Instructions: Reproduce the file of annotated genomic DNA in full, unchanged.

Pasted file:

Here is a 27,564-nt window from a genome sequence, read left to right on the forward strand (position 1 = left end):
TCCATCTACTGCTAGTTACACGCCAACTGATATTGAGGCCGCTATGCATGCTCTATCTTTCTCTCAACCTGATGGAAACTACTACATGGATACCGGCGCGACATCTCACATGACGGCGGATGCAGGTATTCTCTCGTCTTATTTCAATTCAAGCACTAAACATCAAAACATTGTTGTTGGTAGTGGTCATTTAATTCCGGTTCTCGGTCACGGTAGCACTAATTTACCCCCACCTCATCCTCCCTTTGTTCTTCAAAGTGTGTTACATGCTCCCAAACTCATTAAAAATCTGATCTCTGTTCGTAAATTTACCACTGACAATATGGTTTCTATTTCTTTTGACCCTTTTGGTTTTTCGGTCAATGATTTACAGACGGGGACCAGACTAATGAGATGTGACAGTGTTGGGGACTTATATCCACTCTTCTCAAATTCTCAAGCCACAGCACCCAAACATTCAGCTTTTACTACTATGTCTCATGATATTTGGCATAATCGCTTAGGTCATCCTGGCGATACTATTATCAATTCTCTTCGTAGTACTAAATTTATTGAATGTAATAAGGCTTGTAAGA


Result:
Here is a 27,564-nt window from a genome sequence, read left to right on the forward strand (position 1 = left end):
TCCATCTACTGCTAGTTACACGCCAACTGATATTGAGGCCGCTATGCATGCTCTATCTTTCTCTCAACCTGATGGAAACTACTACATGGATACCGGCGCGACATCTCACATGACGGCGGATGCAGGTATTCTCTCGTCTTATTTCAATTCAAGCACTAAACATCAAAACATTGTTGTTGGTAGTGGTCATTTAATTCCGGTTCTCGGTCACGGTAGCACTAATTTACCCCCACCTCATCCTCCCTTTGTTCTTCAAAGTGTGTTACATGCTCCCAAACTCATTAAAAATCTGATCTCTGTTCGTAAATTTACCACTGACAATATGGTTTCTATTTCTTTTGACCCTTTTGGTTTTTCGGTCAATGATTTACAGACGGGGACCAGACTAATGAGATGTGACAGTGTTGGGGACTTATATCCACTCTTCTCAAATTCTCAAGCCACAGCACCCAAACATTCAGCTTTTACTACTATGTCTCATGATATTTGGCATAATCGCTTAGGTCATCCTGGCGATACTATTATCAATTCTCTTCGTAGTACTAAATTTATTGAATGTAATAAGGCTTGTAAGA